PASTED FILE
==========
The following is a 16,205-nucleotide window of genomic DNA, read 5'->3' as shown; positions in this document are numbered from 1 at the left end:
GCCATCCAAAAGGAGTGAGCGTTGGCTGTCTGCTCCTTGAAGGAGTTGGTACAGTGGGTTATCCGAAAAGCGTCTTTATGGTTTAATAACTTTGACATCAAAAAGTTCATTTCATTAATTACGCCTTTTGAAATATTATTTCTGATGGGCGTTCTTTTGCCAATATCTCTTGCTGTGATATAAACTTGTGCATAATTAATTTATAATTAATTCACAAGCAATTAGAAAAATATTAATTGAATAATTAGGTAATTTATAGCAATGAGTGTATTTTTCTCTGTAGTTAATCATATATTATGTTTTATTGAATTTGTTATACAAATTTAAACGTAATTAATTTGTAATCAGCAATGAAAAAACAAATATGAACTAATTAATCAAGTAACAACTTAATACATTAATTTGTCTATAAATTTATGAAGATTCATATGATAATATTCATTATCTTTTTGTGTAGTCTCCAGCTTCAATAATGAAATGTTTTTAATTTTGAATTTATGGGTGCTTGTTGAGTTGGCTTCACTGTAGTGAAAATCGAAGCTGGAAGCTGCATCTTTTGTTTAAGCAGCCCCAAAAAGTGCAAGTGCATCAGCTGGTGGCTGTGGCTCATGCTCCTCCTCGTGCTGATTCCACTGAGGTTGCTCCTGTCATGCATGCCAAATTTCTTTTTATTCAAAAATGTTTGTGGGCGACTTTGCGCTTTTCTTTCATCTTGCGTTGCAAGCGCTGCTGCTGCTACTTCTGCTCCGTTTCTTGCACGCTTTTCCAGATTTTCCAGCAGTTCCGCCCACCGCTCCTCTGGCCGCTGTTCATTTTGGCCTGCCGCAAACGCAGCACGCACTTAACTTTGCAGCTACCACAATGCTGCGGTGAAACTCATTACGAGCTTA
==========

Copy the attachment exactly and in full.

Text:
The following is a 16,205-nucleotide window of genomic DNA, read 5'->3' as shown; positions in this document are numbered from 1 at the left end:
GCCATCCAAAAGGAGTGAGCGTTGGCTGTCTGCTCCTTGAAGGAGTTGGTACAGTGGGTTATCCGAAAAGCGTCTTTATGGTTTAATAACTTTGACATCAAAAAGTTCATTTCATTAATTACGCCTTTTGAAATATTATTTCTGATGGGCGTTCTTTTGCCAATATCTCTTGCTGTGATATAAACTTGTGCATAATTAATTTATAATTAATTCACAAGCAATTAGAAAAATATTAATTGAATAATTAGGTAATTTATAGCAATGAGTGTATTTTTCTCTGTAGTTAATCATATATTATGTTTTATTGAATTTGTTATACAAATTTAAACGTAATTAATTTGTAATCAGCAATGAAAAAACAAATATGAACTAATTAATCAAGTAACAACTTAATACATTAATTTGTCTATAAATTTATGAAGATTCATATGATAATATTCATTATCTTTTTGTGTAGTCTCCAGCTTCAATAATGAAATGTTTTTAATTTTGAATTTATGGGTGCTTGTTGAGTTGGCTTCACTGTAGTGAAAATCGAAGCTGGAAGCTGCATCTTTTGTTTAAGCAGCCCCAAAAAGTGCAAGTGCATCAGCTGGTGGCTGTGGCTCATGCTCCTCCTCGTGCTGATTCCACTGAGGTTGCTCCTGTCATGCATGCCAAATTTCTTTTTATTCAAAAATGTTTGTGGGCGACTTTGCGCTTTTCTTTCATCTTGCGTTGCAAGCGCTGCTGCTGCTACTTCTGCTCCGTTTCTTGCACGCTTTTCCAGATTTTCCAGCAGTTCCGCCCACCGCTCCTCTGGCCGCTGTTCATTTTGGCCTGCCGCAAACGCAGCACGCACTTAACTTTGCAGCTACCACAATGCTGCGGTGAAACTCATTACGAGCTTA